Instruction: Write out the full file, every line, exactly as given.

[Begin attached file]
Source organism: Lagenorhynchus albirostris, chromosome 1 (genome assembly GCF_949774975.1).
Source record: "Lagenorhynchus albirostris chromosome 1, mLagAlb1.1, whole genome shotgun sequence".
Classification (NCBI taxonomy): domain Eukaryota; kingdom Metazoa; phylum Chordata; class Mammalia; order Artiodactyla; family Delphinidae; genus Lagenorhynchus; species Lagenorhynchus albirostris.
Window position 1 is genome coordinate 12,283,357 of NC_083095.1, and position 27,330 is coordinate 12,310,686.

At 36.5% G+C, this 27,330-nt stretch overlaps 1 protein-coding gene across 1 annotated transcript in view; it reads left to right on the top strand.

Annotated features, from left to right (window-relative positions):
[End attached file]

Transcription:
Source organism: Lagenorhynchus albirostris, chromosome 1 (genome assembly GCF_949774975.1).
Source record: "Lagenorhynchus albirostris chromosome 1, mLagAlb1.1, whole genome shotgun sequence".
Classification (NCBI taxonomy): domain Eukaryota; kingdom Metazoa; phylum Chordata; class Mammalia; order Artiodactyla; family Delphinidae; genus Lagenorhynchus; species Lagenorhynchus albirostris.
Window position 1 is genome coordinate 12,283,357 of NC_083095.1, and position 27,330 is coordinate 12,310,686.

At 36.5% G+C, this 27,330-nt stretch overlaps 1 protein-coding gene across 1 annotated transcript in view; it reads left to right on the top strand.

Annotated features, from left to right (window-relative positions):